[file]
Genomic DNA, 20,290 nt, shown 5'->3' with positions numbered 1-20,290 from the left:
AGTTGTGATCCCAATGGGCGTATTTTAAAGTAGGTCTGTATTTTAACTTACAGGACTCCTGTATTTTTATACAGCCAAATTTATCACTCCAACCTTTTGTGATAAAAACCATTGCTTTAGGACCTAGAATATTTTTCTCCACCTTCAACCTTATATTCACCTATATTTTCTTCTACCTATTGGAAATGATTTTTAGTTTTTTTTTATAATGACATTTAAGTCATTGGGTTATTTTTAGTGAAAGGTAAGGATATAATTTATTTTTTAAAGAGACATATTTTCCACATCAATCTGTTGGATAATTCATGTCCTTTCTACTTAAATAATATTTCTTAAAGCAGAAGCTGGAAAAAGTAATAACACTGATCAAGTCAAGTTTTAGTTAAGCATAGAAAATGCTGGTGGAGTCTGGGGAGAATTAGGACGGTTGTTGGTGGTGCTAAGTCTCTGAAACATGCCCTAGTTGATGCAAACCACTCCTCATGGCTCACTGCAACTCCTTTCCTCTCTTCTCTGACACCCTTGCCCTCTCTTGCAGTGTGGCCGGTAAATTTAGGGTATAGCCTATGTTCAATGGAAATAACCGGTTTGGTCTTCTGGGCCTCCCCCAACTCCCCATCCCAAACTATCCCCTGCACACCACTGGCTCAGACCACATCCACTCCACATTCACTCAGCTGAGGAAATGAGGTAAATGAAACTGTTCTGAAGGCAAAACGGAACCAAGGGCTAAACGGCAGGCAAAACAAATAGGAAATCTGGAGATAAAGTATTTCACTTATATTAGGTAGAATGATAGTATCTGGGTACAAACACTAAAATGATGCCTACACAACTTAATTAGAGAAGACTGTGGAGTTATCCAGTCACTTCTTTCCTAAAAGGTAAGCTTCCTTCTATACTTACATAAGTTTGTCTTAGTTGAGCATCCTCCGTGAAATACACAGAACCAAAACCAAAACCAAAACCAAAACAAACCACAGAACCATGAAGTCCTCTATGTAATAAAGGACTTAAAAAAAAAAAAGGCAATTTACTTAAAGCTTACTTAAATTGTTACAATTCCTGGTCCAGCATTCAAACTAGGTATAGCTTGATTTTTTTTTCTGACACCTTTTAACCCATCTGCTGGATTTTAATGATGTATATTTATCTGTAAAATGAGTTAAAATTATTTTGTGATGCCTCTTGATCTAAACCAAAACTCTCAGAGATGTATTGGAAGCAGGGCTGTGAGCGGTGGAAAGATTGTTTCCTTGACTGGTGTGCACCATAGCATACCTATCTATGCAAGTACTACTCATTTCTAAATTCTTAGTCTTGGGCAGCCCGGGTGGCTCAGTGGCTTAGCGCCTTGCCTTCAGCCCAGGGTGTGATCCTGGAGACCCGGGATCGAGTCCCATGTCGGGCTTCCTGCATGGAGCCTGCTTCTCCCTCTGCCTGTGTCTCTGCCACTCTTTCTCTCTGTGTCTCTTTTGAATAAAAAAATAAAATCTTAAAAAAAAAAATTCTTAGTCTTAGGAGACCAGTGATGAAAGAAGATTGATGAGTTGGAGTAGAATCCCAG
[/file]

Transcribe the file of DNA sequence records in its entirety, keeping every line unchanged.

Genomic DNA, 20,290 nt, shown 5'->3' with positions numbered 1-20,290 from the left:
AGTTGTGATCCCAATGGGCGTATTTTAAAGTAGGTCTGTATTTTAACTTACAGGACTCCTGTATTTTTATACAGCCAAATTTATCACTCCAACCTTTTGTGATAAAAACCATTGCTTTAGGACCTAGAATATTTTTCTCCACCTTCAACCTTATATTCACCTATATTTTCTTCTACCTATTGGAAATGATTTTTAGTTTTTTTTTATAATGACATTTAAGTCATTGGGTTATTTTTAGTGAAAGGTAAGGATATAATTTATTTTTTAAAGAGACATATTTTCCACATCAATCTGTTGGATAATTCATGTCCTTTCTACTTAAATAATATTTCTTAAAGCAGAAGCTGGAAAAAGTAATAACACTGATCAAGTCAAGTTTTAGTTAAGCATAGAAAATGCTGGTGGAGTCTGGGGAGAATTAGGACGGTTGTTGGTGGTGCTAAGTCTCTGAAACATGCCCTAGTTGATGCAAACCACTCCTCATGGCTCACTGCAACTCCTTTCCTCTCTTCTCTGACACCCTTGCCCTCTCTTGCAGTGTGGCCGGTAAATTTAGGGTATAGCCTATGTTCAATGGAAATAACCGGTTTGGTCTTCTGGGCCTCCCCCAACTCCCCATCCCAAACTATCCCCTGCACACCACTGGCTCAGACCACATCCACTCCACATTCACTCAGCTGAGGAAATGAGGTAAATGAAACTGTTCTGAAGGCAAAACGGAACCAAGGGCTAAACGGCAGGCAAAACAAATAGGAAATCTGGAGATAAAGTATTTCACTTATATTAGGTAGAATGATAGTATCTGGGTACAAACACTAAAATGATGCCTACACAACTTAATTAGAGAAGACTGTGGAGTTATCCAGTCACTTCTTTCCTAAAAGGTAAGCTTCCTTCTATACTTACATAAGTTTGTCTTAGTTGAGCATCCTCCGTGAAATACACAGAACCAAAACCAAAACCAAAACCAAAACAAACCACAGAACCATGAAGTCCTCTATGTAATAAAGGACTTAAAAAAAAAAAAGGCAATTTACTTAAAGCTTACTTAAATTGTTACAATTCCTGGTCCAGCATTCAAACTAGGTATAGCTTGATTTTTTTTTCTGACACCTTTTAACCCATCTGCTGGATTTTAATGATGTATATTTATCTGTAAAATGAGTTAAAATTATTTTGTGATGCCTCTTGATCTAAACCAAAACTCTCAGAGATGTATTGGAAGCAGGGCTGTGAGCGGTGGAAAGATTGTTTCCTTGACTGGTGTGCACCATAGCATACCTATCTATGCAAGTACTACTCATTTCTAAATTCTTAGTCTTGGGCAGCCCGGGTGGCTCAGTGGCTTAGCGCCTTGCCTTCAGCCCAGGGTGTGATCCTGGAGACCCGGGATCGAGTCCCATGTCGGGCTTCCTGCATGGAGCCTGCTTCTCCCTCTGCCTGTGTCTCTGCCACTCTTTCTCTCTGTGTCTCTTTTGAATAAAAAAATAAAATCTTAAAAAAAAAAATTCTTAGTCTTAGGAGACCAGTGATGAAAGAAGATTGATGAGTTGGAGTAGAATCCCAG